Which of the Following is Not an Impact of Wildfires

Which of the Following is Not an Impact of Wildfires.

The Impact of Forest Burn down on Woods Biodiversity in the Indian Himalayas (Uttaranchal)


Amit Parashar

and Sas Biswas


Frequent fires in the Himalayan region of Uttaranchal in the Indian Himalayas have been blamed for forest deterioration. It is true that frequent fires on large scales cause air pollution, mar quality of stream water, threaten biodiversity and spoil the aesthetics of an area, but fire plays an important role in forest ecosystem dynamics. Moreover, it is non fire, only other anthropogenic activities plus fire that are degrading the forest of the Indian Himalayas. In the nowadays study the role of burn in shaping forest structure and composition is analysed. If burn is managed wisely it can exist used as the cheapest ways of forest management. For this purpose different fire characteristics are assessed together with their interrelationship with forest flora.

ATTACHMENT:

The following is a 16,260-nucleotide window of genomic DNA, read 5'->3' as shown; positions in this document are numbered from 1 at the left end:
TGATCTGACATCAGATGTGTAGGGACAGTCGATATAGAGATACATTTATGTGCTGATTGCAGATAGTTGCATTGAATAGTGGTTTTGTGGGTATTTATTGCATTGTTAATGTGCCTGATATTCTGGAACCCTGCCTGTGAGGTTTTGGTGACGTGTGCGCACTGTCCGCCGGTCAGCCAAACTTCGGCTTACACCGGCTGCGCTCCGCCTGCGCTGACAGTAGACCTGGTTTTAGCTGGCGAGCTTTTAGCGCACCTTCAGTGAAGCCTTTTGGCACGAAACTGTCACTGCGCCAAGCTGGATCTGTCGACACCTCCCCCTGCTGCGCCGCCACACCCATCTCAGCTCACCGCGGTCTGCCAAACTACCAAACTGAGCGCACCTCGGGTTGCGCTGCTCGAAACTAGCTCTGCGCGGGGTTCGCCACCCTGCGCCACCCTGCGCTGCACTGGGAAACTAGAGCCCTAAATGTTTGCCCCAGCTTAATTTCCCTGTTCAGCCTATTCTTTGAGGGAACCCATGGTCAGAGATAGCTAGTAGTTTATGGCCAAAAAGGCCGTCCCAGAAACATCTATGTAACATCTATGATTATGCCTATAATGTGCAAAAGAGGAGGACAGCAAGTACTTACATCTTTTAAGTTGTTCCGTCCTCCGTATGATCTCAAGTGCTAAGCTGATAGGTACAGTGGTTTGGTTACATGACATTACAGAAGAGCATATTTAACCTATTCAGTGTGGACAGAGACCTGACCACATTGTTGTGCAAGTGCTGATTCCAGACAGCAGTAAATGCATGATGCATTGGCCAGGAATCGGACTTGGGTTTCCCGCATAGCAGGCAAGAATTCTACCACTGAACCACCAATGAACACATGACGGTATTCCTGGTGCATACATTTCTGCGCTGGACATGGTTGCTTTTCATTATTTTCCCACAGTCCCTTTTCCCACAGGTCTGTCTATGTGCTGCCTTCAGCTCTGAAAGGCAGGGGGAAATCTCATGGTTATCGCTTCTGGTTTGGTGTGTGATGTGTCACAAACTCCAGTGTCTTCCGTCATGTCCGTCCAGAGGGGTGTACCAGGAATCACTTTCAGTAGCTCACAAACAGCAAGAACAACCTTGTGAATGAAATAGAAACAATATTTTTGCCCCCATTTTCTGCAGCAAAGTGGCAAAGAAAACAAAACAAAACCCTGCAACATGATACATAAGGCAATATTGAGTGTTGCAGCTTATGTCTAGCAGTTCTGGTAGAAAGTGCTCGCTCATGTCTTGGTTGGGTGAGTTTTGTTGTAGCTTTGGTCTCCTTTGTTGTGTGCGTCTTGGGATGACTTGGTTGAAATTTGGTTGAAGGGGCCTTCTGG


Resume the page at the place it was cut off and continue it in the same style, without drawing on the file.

Fire has long been integral function of the forest environment and has played an important role in shaping the flora and fauna. A fire may be either beneficial or detrimental to individuals of a particular species but the effect of a single fire is not equally environmentally significant as a change to the fire government (Smith, 1995).

The social, economical and ecological cost of fires has demonstrated that the resource many governments accept to reply to woods fires are often overwhelmed. A UN mission report on the 1997 Indonesian forest fires concluded that the blazes had “an of import international dimension in relation to astringent, transboundary air pollution, and the large scale devastation of the unique aspects of the existing biodiversity which represents a world heritage” (UNDAC 1997).